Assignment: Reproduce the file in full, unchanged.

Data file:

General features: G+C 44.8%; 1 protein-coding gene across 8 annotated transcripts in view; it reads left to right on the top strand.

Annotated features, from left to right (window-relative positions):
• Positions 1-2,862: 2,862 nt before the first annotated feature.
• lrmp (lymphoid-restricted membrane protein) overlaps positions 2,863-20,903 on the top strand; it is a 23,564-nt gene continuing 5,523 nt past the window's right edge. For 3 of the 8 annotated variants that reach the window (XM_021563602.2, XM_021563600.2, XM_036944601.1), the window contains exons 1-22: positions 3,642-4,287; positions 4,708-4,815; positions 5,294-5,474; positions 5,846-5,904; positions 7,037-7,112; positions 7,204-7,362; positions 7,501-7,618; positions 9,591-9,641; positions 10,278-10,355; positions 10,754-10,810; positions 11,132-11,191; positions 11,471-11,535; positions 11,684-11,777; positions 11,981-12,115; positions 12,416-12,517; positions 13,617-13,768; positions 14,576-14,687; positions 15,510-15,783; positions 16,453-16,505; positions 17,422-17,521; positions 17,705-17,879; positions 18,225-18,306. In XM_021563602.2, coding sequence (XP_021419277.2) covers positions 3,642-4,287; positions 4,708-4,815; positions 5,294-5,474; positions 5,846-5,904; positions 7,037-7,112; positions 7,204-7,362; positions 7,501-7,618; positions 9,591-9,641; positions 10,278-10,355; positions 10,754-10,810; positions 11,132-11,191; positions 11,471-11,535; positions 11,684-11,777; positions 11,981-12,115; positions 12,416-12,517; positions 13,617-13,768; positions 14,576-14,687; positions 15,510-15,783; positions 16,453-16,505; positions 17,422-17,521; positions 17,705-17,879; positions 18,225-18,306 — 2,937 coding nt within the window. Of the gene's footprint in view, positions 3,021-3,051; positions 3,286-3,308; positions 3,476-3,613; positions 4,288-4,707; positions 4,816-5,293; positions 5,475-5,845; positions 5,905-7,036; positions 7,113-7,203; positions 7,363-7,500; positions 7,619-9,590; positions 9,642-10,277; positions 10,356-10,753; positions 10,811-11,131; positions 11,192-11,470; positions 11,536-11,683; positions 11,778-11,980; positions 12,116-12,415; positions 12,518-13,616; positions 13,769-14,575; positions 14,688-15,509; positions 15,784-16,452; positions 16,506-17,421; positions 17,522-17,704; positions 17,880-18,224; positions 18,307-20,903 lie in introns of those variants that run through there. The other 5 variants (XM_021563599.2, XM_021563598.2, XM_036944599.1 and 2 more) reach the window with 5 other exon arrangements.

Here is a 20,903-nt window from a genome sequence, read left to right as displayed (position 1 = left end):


General features: G+C 44.8%; 1 protein-coding gene across 8 annotated transcripts in view; it reads left to right on the top strand.

Annotated features, from left to right (window-relative positions):
• Positions 1-2,862: 2,862 nt before the first annotated feature.
• lrmp (lymphoid-restricted membrane protein) overlaps positions 2,863-20,903 on the top strand; it is a 23,564-nt gene continuing 5,523 nt past the window's right edge. For 3 of the 8 annotated variants that reach the window (XM_021563602.2, XM_021563600.2, XM_036944601.1), the window contains exons 1-22: positions 3,642-4,287; positions 4,708-4,815; positions 5,294-5,474; positions 5,846-5,904; positions 7,037-7,112; positions 7,204-7,362; positions 7,501-7,618; positions 9,591-9,641; positions 10,278-10,355; positions 10,754-10,810; positions 11,132-11,191; positions 11,471-11,535; positions 11,684-11,777; positions 11,981-12,115; positions 12,416-12,517; positions 13,617-13,768; positions 14,576-14,687; positions 15,510-15,783; positions 16,453-16,505; positions 17,422-17,521; positions 17,705-17,879; positions 18,225-18,306. In XM_021563602.2, coding sequence (XP_021419277.2) covers positions 3,642-4,287; positions 4,708-4,815; positions 5,294-5,474; positions 5,846-5,904; positions 7,037-7,112; positions 7,204-7,362; positions 7,501-7,618; positions 9,591-9,641; positions 10,278-10,355; positions 10,754-10,810; positions 11,132-11,191; positions 11,471-11,535; positions 11,684-11,777; positions 11,981-12,115; positions 12,416-12,517; positions 13,617-13,768; positions 14,576-14,687; positions 15,510-15,783; positions 16,453-16,505; positions 17,422-17,521; positions 17,705-17,879; positions 18,225-18,306 — 2,937 coding nt within the window. Of the gene's footprint in view, positions 3,021-3,051; positions 3,286-3,308; positions 3,476-3,613; positions 4,288-4,707; positions 4,816-5,293; positions 5,475-5,845; positions 5,905-7,036; positions 7,113-7,203; positions 7,363-7,500; positions 7,619-9,590; positions 9,642-10,277; positions 10,356-10,753; positions 10,811-11,131; positions 11,192-11,470; positions 11,536-11,683; positions 11,778-11,980; positions 12,116-12,415; positions 12,518-13,616; positions 13,769-14,575; positions 14,688-15,509; positions 15,784-16,452; positions 16,506-17,421; positions 17,522-17,704; positions 17,880-18,224; positions 18,307-20,903 lie in introns of those variants that run through there. The other 5 variants (XM_021563599.2, XM_021563598.2, XM_036944599.1 and 2 more) reach the window with 5 other exon arrangements.

Here is a 20,903-nt window from a genome sequence, read left to right as displayed (position 1 = left end):